To strengthen one’s Wei Qi (defensive Qi), Chinese diet therapy encourages the intake of foods that require little energy to digest. This reduced effort allows your body to reduce defensive energy without struggling. Difficult foods to digest have the effect of straining the spleen and reducing the functionality of the immune system. Warm, nourishing foods, as opposed to cold raw foods, are recommended in the prevention of hay fever.

Different Chinese herbal formulas are used in the treatment of various allergies. As opposed to providing a fast yet short-term relief, these medicines fix the underlying system imbalances. Acupuncture, one of the most commonly used Chinese healing techniques, has often been used to manage and control hay fever. The combination of specific herbal formulas, revised diets, and acupuncture are certain to yield the required results. Some of the most common Chinese herbal formulas include: Gui Zhi Tang, Xiao Qing Long Tang, Xin Yi San, Yin Qiao San Ma Huang Tang, Ge Gen Tang and many more.  Most of those herbal formulas offer relief where one has increased sensitivity to cold, wheezing, body aches, and regular chills. These pills, powders or liquid extracts  are ideal for short durations and should be taken with a lot of water.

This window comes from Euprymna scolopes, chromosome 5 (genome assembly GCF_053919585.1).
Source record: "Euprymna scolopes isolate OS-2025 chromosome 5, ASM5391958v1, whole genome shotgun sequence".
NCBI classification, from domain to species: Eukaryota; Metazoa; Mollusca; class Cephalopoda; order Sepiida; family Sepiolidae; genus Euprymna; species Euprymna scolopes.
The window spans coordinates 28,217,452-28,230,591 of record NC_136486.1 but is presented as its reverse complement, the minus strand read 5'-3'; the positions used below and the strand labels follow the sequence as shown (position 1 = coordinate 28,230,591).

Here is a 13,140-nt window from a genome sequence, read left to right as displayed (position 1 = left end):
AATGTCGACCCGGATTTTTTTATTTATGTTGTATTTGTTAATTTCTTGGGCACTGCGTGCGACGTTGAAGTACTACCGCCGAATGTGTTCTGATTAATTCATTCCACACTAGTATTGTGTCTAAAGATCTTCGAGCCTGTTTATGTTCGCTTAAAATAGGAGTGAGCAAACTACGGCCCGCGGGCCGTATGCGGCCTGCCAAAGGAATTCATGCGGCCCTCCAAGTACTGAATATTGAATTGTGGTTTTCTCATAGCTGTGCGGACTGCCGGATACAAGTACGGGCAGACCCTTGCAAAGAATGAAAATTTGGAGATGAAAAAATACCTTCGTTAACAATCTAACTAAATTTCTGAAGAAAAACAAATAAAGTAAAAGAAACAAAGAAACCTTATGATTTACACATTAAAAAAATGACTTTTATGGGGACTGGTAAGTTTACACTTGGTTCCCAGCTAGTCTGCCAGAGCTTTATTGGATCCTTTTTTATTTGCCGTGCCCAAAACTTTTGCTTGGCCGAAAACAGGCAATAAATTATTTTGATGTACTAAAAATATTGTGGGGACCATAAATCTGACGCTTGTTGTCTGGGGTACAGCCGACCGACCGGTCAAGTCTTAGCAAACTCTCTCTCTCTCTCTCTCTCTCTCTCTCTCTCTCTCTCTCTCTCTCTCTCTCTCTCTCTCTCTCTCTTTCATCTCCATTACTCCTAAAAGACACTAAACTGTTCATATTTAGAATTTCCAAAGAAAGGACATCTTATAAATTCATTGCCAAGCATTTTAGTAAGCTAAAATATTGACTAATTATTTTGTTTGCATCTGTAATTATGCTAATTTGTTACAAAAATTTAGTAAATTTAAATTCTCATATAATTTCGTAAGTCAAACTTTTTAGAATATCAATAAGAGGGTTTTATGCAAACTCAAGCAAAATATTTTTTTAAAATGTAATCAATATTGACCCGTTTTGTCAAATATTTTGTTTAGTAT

Traditional Chinese medicine also advocates for healthier diets that are meant to act as anti-allergens. One of the formulas that have often been greatly recommended as treatment for hay fever is the use of green tea as opposed to the much-preferred coffee. Various allergy symptoms associated with hay fever can also be reduced considerably by making tea out of dried Chrysanthemum flowers.  Radishes are also important in reducing the symptoms associated with hay fever. The moistening and cooling effect from radishes make them ideal for treating itchy, dry allergy eyes. They can also facilitate the easing of sore throats, draining mucous, and clearing the sinuses.

An acupuncture session before the onset of spring can go a long way in safeguarding you against hay fever. One’s immunity is boosted essentially implying that one does not have to deal with the ungratifying symptoms associated with the fever. You should not wait till you suffer from a sinus headache or start sneezing as that would mean that the fever has already set in.

All in all, it is always recommended that one consults with a trusted healthcare practitioner before embarking on a different diet or treatment.

 

References:

Brinkhaus, B., Hummelsberger, J., Kohnen, R., Seufert, J., Hempen, C. H., Leonhardy, H., … & Schuppan, D. (2004). Acupuncture and Chinese herbal medicine in the treatment of patients with seasonal allergic rhinitis: a randomized‐controlled clinical trial. Allergy, 59(9), 953-960.

Hay fever remedies. Chinese medicine home remedies. (2012, October 4). Retrieved July 26, 2015.

Hayfever & Chinese Medicine. (n.d.). Retrieved July 26, 2015.

Pacific College. (n.d.). Retrieved July 26, 2015.